São Paulo, 27 – The State of Minas Gerais will lose at least 25% of its 2022 Arabica coffee crop because of recent frosts, according to president José Marcos Magalhães, of the Minasul cooperative, based in Varginha, in the south of Minas, the main Arabica producing area in the country. Brazil is responsible for more than one third of the world supply of Arabica, and Minas Gerais produces about two thirds of this volume. The worst cold snap since 1994 in key growing regions has damaged many plants, and low temperatures this week and August could further aggravate the situation.
“This will mean a considerable loss of production next year,” said Magalhães. “We believe that we are going to lose 25% of the harvest in Minas Gerais, and the situation could get worse depending on the weather in the coming weeks.”
The 2021 crop harvest is not yet complete, but the cold weather will have a limited impact on production this year, as the leaves of the coffee plants protect the cherries. The impact will be much greater in 2022 because the plants have a two-year cycle where the branches that grow in one year produce the coffee cherries the following year.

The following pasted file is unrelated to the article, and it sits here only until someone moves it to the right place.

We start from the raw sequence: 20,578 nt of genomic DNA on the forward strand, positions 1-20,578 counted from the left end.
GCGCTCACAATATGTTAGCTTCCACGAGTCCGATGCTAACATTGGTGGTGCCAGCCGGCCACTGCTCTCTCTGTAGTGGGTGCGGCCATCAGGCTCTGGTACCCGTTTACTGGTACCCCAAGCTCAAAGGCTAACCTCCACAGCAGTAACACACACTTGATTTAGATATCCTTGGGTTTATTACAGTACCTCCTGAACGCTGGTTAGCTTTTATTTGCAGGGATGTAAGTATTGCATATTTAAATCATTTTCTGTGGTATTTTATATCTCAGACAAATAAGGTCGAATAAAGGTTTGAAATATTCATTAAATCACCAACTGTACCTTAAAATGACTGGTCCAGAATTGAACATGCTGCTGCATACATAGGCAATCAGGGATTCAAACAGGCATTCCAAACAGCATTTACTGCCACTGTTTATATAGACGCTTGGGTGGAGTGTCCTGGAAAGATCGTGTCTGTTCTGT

A drought last year and this year had already affected plant development and reduced the size of the 2021 and 2022 Arabica crops. According to Magalhães, it is possible that Brazil will not be able to produce enough coffee in 2022 to meet demand. “It’s early to say, but it looks like we’re going to have trouble supplying the world in 2022.” He said, however, that Brazil must meet its contractual obligations, in part because it is agreeing to sell less coffee for the next harvest.
The impact of the cold snap is expected to be felt beyond next year. Magalhães stated that many young plants that would start producing in 2023 have been destroyed or damaged by low temperatures, and that there is no time to replace them.
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